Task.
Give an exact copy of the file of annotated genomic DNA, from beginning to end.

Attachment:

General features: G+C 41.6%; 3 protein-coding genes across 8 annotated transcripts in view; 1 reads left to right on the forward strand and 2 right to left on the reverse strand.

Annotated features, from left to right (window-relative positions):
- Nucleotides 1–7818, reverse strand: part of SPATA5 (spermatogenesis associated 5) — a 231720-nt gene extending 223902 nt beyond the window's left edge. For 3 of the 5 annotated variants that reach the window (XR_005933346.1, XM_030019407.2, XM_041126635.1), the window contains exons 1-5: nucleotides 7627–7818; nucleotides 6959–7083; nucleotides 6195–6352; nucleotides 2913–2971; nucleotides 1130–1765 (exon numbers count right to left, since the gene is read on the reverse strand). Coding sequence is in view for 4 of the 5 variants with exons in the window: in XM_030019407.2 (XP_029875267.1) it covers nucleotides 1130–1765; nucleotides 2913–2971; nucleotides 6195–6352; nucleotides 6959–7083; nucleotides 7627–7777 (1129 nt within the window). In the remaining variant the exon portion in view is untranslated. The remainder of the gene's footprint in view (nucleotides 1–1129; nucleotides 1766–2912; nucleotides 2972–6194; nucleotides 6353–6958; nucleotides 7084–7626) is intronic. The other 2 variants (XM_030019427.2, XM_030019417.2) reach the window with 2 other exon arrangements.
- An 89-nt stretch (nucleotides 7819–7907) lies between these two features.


General features: G+C 41.6%; 3 protein-coding genes across 8 annotated transcripts in view; 1 reads left to right on the forward strand and 2 right to left on the reverse strand.

Annotated features, from left to right (window-relative positions):
- Nucleotides 1–7818, reverse strand: part of SPATA5 (spermatogenesis associated 5) — a 231720-nt gene extending 223902 nt beyond the window's left edge. For 3 of the 5 annotated variants that reach the window (XR_005933346.1, XM_030019407.2, XM_041126635.1), the window contains exons 1-5: nucleotides 7627–7818; nucleotides 6959–7083; nucleotides 6195–6352; nucleotides 2913–2971; nucleotides 1130–1765 (exon numbers count right to left, since the gene is read on the reverse strand). Coding sequence is in view for 4 of the 5 variants with exons in the window: in XM_030019407.2 (XP_029875267.1) it covers nucleotides 1130–1765; nucleotides 2913–2971; nucleotides 6195–6352; nucleotides 6959–7083; nucleotides 7627–7777 (1129 nt within the window). In the remaining variant the exon portion in view is untranslated. The remainder of the gene's footprint in view (nucleotides 1–1129; nucleotides 1766–2912; nucleotides 2972–6194; nucleotides 6353–6958; nucleotides 7084–7626) is intronic. The other 2 variants (XM_030019427.2, XM_030019417.2) reach the window with 2 other exon arrangements.
- An 89-nt stretch (nucleotides 7819–7907) lies between these two features.